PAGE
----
Since Damian came to the states from Poland, he has had a fascination with planes. He studies them and builds models of them. He knows the names of so many different kinds of planes.
My dad says that Damian loves planes because they represent him being freed from the orphanage and coming home to a family. Damian knew where he was going. The Guires had already spent five weeks in Poland, four of those living in the orphanage. While there we explained to Damian that he would be part of our family. He understood to the best of his ability. He wanted to come.
In Gregory’s early days, he threatened to go back to Poland every night at bedtime. A plane meant a different kind of freedom for him. To him, it meant freedom from restraint. At least that is what he said, it is not what he meant. He meant- Everybody who I have ever loved me has abandoned me, you will too, it is just a matter of time. I will just be the worst and push your hand.
One evening, after Gregory’s declaration, Jerry went to his bed and said, “Okay, Gregory, you can go back, I will buy you a plane ticket in the morning.” Gregory was silent. Jerry left the room only to come back a few minutes later and say, “Gregory, I am NOT sending you back. No matter what you do, you are my little boy and I love you! I will NEVER send you back.”
The next day, Gregory came to me while I was grading papers at my desk and asked, “Mom, you write a letter to dad for me?” I did. It said.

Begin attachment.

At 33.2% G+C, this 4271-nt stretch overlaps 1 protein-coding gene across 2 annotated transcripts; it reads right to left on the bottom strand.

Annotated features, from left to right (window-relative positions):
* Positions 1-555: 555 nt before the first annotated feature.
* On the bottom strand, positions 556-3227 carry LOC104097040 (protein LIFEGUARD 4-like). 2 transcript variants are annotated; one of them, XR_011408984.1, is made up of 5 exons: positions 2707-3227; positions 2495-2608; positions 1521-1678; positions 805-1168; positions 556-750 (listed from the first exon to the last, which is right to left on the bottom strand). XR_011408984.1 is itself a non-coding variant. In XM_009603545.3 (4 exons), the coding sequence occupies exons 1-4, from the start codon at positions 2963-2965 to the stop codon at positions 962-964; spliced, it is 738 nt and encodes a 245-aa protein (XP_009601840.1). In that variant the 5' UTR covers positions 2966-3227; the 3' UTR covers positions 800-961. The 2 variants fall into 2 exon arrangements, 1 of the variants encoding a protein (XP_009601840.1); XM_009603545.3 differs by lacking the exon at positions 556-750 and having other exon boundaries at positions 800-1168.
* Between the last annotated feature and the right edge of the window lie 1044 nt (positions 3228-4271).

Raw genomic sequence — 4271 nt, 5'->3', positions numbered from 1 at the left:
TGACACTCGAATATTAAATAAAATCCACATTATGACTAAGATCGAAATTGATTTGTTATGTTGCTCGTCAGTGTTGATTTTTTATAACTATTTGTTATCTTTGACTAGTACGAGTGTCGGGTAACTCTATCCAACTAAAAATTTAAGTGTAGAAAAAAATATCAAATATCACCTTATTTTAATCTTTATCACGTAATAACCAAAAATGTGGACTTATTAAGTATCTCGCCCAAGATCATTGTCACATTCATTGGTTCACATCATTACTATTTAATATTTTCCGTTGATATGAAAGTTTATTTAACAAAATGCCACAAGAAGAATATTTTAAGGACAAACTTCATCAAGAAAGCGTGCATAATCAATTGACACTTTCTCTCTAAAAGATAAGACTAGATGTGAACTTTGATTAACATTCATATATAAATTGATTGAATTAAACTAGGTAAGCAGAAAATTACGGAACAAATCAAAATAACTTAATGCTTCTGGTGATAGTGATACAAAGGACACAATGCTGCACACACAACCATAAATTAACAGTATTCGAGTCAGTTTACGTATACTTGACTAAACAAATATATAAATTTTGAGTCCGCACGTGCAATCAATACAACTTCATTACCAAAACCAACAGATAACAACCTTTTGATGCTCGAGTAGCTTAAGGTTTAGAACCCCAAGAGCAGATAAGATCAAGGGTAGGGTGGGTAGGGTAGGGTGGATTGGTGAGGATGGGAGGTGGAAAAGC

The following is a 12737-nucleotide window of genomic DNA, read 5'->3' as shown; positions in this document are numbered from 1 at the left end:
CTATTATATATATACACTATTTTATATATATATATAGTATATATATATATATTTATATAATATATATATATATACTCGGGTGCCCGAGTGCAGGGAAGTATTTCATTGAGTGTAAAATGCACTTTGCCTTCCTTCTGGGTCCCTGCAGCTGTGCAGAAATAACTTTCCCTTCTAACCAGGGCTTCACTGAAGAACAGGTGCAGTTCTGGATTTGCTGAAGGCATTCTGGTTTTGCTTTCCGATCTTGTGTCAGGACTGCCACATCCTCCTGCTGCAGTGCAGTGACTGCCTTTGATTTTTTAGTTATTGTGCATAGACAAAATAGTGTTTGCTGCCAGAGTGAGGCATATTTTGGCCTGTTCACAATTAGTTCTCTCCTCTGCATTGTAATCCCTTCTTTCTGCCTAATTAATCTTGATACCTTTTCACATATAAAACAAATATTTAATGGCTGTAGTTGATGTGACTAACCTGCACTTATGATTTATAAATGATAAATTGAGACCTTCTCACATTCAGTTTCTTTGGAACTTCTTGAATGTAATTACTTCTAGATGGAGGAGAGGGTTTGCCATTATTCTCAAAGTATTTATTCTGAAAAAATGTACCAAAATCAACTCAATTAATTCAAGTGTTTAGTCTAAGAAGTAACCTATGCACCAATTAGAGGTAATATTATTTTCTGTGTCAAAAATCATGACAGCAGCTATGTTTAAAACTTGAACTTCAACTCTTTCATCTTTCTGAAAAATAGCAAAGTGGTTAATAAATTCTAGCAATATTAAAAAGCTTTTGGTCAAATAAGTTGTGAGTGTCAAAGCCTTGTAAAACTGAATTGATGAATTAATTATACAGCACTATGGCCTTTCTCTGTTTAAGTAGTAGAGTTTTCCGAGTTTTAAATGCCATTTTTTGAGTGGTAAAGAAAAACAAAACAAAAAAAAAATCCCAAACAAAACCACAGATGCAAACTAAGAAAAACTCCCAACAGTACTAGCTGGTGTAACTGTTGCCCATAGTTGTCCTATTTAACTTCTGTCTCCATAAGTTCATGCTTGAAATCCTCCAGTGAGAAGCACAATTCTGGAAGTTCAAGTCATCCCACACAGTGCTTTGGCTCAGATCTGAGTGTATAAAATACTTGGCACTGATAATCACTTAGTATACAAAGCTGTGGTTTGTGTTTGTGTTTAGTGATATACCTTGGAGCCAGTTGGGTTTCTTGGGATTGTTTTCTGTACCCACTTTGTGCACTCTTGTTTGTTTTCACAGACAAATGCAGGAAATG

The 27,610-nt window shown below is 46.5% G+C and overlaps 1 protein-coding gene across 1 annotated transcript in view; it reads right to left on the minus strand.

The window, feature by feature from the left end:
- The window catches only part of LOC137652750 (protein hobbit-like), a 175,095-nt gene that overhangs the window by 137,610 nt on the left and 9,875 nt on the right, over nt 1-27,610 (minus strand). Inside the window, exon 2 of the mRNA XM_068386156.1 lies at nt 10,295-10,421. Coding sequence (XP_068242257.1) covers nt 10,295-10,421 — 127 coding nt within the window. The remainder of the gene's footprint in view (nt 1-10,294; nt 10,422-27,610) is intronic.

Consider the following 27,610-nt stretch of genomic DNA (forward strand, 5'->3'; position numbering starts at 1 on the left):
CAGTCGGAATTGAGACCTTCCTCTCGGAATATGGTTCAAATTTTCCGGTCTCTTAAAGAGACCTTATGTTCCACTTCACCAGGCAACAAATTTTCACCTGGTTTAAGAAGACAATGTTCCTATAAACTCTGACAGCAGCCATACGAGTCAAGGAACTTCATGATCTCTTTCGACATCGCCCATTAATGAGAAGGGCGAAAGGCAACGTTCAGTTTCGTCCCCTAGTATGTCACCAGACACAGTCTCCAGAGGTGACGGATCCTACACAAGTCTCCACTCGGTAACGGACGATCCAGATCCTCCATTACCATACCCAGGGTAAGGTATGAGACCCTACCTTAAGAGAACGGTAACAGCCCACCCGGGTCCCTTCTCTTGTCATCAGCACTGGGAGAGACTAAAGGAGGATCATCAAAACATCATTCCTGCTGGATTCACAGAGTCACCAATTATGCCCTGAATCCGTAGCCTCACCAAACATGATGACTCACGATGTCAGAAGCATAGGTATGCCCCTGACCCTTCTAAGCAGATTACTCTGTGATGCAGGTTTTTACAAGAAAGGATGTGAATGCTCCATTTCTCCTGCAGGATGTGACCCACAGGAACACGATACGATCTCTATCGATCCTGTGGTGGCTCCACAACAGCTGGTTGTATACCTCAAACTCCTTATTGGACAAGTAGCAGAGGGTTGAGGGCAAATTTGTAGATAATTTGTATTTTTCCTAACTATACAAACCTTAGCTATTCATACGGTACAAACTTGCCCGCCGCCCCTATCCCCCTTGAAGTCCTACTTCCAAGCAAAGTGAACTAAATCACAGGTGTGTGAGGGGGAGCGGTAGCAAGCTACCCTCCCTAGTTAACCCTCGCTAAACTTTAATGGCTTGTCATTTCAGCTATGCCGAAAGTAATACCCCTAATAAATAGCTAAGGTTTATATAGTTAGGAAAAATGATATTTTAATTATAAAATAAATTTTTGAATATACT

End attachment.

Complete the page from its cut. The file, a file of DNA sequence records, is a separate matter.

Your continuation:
I am sorry
I will never go back to Poland.
I love you,
When I finished the letter he grabbed it out of my hand and examined it. “It say that?”
“Yes,” I replied. He left. I cried.
Planes. That is what started this blog. I read of the Tennessee woman who shipped her 7-year-old adopted son back to Russia. That plane took home pain. The hurt child was sent home.
It makes me cry. I’ll be the first one to tell you that raising adopted children can be difficult. These children come from horrific situations. The pain, the fear that is already lodged in their hearts, we cannot even fathom. Understanding from people outside of the immediate family is hard to come by.
I remember comments such as, “those children must be so thankful that you adopted them.” NO! These children were abandoned. At the beginning, their present reactions were based on their past trauma. There were fits coupled with angry defiance.
Thankfully, with the help of Holy Spirit and patient persistence, my children have had healing. It didn’t come all at once. Rather, it came in small increments. I am proud of ALL of my children, those who stood in the ministry position at home while others were on the receiving end.
Planes. Planes brought hope home. Planes sent hurt home.
Polish President Lech Kaczynski and some of the countries highest military leaders were killed in a plane crash this morning. Their mission? A ceremony for the 70th anniversary of the massacre in Katyn forest of thousands of Polish officers by Soviet Secret Police. Russia never formally apologized for the murders. This was a journey of hope for healing of broken hearts.
Every time I think of these two events: failed adoption and the death of a Polish President, I cry. Two seeking healing and hope ended in another tragedy.